Manhattan Project collector and physicist Clay Perkins describes one of these high-speed cameras used for the Manhattan Project and other explosive tests, the Marley camera, for Voices of the Manhattan Project as a camera "with a spinning wheel of little slots in front of a mass of individual cameras, so to speak. One piece of film, but with multiple lenses. The geometry of that allowed pictures to be taken up to 100,000 frames in one second."
And that's on film. If you run a regular film camera at that speed, you'd disintegrate the stock.
Unfortunately, the Marley camera had a fixed short focus and low-quality lenses that made it undesirable to study the explosions, so the Mack Streak Camera, a rotating mirror camera with a 0.0000001-second resolution, was used during the Trinity Test because it could provide more detail per frame for studying high-speed events.
This speed made it possible to study the atomic bomb.
Rotary prism camera technology has advanced greatly, yet it is rarely used in filmmaking for the ultra-slow motion moments like we sometimes saw in Nolan's mind-bending Inception.
When it comes to bombs, they usually go off too fast to see the explosion. For a movie about atomic bombs shot on film, Nolan and Van Hoytema needed a camera that was capable of capturing the devastating and Earth-shaking effect.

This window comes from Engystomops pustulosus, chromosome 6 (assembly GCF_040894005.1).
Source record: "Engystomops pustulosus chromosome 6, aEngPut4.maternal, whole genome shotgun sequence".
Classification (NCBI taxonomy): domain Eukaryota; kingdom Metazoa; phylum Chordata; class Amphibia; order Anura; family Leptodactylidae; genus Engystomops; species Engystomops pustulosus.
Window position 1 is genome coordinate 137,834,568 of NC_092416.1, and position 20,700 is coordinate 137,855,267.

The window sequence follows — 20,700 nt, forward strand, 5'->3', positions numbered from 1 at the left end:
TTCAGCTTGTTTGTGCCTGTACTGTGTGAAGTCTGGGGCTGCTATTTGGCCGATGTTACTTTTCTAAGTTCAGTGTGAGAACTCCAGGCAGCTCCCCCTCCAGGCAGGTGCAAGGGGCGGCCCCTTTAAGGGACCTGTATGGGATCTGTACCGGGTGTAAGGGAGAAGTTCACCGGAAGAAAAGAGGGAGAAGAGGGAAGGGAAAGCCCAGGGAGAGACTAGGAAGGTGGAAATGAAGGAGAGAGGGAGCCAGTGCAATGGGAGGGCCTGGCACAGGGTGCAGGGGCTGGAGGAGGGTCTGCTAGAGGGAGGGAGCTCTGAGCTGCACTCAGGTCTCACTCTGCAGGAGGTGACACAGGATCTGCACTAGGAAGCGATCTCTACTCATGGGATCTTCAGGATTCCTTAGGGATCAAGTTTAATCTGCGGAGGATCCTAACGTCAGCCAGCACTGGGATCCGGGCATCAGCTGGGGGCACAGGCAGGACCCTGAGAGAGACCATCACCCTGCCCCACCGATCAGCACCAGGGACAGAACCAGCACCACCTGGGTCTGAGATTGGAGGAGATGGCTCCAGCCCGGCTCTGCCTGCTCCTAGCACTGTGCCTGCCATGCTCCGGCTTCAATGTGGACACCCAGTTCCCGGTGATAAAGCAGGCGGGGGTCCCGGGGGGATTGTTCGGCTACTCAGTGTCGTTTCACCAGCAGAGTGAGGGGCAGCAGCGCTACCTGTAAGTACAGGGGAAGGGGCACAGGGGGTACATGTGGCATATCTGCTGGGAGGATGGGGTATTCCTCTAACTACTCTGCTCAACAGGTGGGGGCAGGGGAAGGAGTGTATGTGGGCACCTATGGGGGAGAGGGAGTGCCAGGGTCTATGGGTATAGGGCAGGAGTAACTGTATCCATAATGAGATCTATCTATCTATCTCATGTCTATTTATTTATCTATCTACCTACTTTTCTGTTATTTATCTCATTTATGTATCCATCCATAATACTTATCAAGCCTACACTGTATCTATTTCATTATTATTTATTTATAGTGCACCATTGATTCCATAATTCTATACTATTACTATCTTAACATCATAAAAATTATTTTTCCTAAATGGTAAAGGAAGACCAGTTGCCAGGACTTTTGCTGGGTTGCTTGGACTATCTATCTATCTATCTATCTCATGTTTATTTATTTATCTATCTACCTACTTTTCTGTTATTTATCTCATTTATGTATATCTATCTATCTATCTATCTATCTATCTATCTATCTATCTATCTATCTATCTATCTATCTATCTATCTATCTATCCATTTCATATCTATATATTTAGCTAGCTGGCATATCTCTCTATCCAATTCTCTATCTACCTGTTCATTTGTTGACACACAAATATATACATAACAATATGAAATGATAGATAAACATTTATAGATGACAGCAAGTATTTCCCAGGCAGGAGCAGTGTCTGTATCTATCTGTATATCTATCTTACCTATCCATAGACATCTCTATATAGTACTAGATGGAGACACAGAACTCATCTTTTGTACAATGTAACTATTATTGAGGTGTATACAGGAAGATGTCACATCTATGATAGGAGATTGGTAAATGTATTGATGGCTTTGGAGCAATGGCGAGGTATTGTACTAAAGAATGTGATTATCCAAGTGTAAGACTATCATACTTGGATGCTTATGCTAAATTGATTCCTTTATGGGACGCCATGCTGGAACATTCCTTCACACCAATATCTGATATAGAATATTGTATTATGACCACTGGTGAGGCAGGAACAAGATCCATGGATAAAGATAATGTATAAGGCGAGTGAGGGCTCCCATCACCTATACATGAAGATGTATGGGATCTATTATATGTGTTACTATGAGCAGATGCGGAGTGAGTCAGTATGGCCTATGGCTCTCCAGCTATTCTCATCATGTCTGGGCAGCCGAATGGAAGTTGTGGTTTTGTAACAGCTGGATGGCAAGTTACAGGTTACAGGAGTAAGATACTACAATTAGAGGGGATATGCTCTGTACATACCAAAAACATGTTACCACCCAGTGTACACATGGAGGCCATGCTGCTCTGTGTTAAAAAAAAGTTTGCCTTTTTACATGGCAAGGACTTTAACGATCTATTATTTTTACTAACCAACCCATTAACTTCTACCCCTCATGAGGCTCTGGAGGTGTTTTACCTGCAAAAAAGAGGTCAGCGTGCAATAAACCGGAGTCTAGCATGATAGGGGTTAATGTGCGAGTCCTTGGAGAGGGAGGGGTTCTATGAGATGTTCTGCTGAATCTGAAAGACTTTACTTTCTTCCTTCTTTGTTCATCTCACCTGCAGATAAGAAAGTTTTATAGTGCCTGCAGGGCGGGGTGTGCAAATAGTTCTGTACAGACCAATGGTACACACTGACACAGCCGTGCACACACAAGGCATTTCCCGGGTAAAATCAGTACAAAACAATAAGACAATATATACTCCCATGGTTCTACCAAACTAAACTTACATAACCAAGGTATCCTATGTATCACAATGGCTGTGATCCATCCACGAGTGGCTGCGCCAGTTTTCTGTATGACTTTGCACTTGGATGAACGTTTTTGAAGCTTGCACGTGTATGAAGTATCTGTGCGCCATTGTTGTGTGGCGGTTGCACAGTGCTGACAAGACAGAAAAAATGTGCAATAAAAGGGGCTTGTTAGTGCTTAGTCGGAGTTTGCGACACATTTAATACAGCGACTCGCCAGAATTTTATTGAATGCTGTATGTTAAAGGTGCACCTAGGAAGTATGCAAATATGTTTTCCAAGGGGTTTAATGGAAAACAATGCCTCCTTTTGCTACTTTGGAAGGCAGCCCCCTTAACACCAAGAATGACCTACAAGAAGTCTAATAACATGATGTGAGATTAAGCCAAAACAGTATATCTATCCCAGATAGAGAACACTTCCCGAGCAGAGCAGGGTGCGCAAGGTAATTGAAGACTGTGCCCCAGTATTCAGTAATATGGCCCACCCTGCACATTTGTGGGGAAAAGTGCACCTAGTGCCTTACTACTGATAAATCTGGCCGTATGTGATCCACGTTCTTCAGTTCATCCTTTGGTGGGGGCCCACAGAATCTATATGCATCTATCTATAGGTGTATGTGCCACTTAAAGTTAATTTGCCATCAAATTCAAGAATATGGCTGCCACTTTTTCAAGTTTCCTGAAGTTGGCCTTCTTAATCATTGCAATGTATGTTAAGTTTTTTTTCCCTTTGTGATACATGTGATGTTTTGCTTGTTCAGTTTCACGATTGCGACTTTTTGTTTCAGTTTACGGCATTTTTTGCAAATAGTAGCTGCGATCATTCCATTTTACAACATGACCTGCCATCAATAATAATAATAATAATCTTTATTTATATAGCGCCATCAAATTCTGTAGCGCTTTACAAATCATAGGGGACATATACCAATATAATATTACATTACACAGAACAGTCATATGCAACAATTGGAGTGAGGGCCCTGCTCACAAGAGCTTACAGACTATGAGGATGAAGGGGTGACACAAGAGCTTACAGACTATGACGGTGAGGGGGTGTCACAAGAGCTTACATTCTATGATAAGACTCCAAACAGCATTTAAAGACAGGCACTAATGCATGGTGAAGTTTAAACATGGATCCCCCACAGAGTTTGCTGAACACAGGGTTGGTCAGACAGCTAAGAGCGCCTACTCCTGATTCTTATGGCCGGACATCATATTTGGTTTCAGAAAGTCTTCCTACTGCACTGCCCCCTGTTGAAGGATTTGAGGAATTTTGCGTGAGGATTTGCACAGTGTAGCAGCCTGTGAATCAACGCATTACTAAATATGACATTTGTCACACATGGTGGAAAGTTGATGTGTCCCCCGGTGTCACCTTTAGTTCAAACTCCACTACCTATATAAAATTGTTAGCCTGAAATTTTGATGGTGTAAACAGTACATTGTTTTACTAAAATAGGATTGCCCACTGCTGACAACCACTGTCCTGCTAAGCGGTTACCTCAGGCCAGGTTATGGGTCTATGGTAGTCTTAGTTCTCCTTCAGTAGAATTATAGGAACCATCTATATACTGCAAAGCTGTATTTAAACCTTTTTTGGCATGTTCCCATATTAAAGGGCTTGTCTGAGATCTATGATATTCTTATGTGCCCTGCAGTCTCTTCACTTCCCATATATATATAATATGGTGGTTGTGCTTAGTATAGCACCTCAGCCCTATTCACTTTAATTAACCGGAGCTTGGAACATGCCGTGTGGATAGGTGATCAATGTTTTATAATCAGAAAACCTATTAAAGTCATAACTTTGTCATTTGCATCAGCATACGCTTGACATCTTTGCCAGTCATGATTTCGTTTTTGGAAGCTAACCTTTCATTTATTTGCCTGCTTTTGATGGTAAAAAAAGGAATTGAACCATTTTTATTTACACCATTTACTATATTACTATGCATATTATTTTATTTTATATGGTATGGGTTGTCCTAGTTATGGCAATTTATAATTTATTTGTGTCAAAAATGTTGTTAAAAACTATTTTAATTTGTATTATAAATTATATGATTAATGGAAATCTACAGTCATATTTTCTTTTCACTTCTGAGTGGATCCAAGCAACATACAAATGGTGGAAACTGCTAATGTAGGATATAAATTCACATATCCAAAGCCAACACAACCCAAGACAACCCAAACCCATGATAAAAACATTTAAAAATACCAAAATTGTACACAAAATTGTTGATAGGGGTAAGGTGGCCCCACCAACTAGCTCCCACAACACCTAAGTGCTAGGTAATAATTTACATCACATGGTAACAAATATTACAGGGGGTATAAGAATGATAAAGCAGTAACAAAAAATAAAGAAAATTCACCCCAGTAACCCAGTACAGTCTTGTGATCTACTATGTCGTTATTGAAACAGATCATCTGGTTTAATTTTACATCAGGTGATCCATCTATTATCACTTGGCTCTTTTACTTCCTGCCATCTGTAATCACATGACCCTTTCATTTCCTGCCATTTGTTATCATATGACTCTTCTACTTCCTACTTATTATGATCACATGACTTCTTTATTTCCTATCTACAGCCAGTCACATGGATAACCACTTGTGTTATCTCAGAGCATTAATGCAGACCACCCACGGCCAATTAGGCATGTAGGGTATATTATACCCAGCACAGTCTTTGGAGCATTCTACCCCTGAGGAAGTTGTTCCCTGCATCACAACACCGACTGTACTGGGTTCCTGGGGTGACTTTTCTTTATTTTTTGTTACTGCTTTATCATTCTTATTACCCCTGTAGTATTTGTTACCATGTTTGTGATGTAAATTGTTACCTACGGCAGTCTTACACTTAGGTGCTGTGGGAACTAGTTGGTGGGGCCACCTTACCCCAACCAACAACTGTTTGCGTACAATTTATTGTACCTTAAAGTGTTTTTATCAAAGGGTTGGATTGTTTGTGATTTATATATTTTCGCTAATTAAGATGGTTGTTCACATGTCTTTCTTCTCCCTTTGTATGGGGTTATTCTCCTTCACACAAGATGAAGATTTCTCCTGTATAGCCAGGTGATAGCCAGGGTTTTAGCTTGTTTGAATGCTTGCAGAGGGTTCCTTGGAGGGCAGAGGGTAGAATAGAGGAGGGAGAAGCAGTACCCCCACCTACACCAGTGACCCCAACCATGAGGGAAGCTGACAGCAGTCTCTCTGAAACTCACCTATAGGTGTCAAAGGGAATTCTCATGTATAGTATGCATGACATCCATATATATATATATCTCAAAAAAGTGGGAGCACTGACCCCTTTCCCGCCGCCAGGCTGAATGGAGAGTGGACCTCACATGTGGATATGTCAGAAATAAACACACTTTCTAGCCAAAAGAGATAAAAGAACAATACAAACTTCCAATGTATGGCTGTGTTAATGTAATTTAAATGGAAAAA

How Does the Rotary Prism Camera Work?
Rotary prism cameras can be fickle hardware that require a bit of special attention and a delicate touch. When compared to standard-speed tools, DPs have to deal with several issues to get the best possible image.
Unlike conventional film cameras, high-speed cameras do not use intermittent movement to advance the film. Instead, the continuous movement of a prism in place of a normal camera shutter allows the film to move at a higher velocity than with intermittent movement.
The rotary prism 4C camera’s imaging technique has a “wiping effect,” where two parallel surfaces exist in a piece of optical glass (the prism), and light rays enter the first surface and, by refraction, follow a shorter path through the glass. The light rays then leave the prism’s second parallel surface at the angle that they first entered.
As the prism rotates, it moves the image in sync with the film. Because the four-sided prism and the film are constantly in motion, the relative motion between the image and the film during the exposure phase is zero. This is an effect of the wiping effect and having no hard aperture plate. One frame blends into the next without showing a sharp frame line.